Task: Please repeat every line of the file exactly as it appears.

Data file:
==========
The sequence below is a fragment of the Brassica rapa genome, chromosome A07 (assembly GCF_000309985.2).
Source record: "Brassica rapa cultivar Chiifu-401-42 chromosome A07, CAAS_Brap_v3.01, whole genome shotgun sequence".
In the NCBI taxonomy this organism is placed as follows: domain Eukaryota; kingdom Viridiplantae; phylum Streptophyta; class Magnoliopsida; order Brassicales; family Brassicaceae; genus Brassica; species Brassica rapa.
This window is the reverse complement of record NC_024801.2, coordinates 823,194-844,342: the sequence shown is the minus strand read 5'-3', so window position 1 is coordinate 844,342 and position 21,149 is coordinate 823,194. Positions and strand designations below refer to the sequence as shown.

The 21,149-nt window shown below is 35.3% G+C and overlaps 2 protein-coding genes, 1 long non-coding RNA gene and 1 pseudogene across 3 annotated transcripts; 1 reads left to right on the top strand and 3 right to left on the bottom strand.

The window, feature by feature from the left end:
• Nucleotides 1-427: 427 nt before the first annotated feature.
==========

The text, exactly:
The sequence below is a fragment of the Brassica rapa genome, chromosome A07 (assembly GCF_000309985.2).
Source record: "Brassica rapa cultivar Chiifu-401-42 chromosome A07, CAAS_Brap_v3.01, whole genome shotgun sequence".
In the NCBI taxonomy this organism is placed as follows: domain Eukaryota; kingdom Viridiplantae; phylum Streptophyta; class Magnoliopsida; order Brassicales; family Brassicaceae; genus Brassica; species Brassica rapa.
This window is the reverse complement of record NC_024801.2, coordinates 823,194-844,342: the sequence shown is the minus strand read 5'-3', so window position 1 is coordinate 844,342 and position 21,149 is coordinate 823,194. Positions and strand designations below refer to the sequence as shown.

The 21,149-nt window shown below is 35.3% G+C and overlaps 2 protein-coding genes, 1 long non-coding RNA gene and 1 pseudogene across 3 annotated transcripts; 1 reads left to right on the top strand and 3 right to left on the bottom strand.

The window, feature by feature from the left end:
• Nucleotides 1-427: 427 nt before the first annotated feature.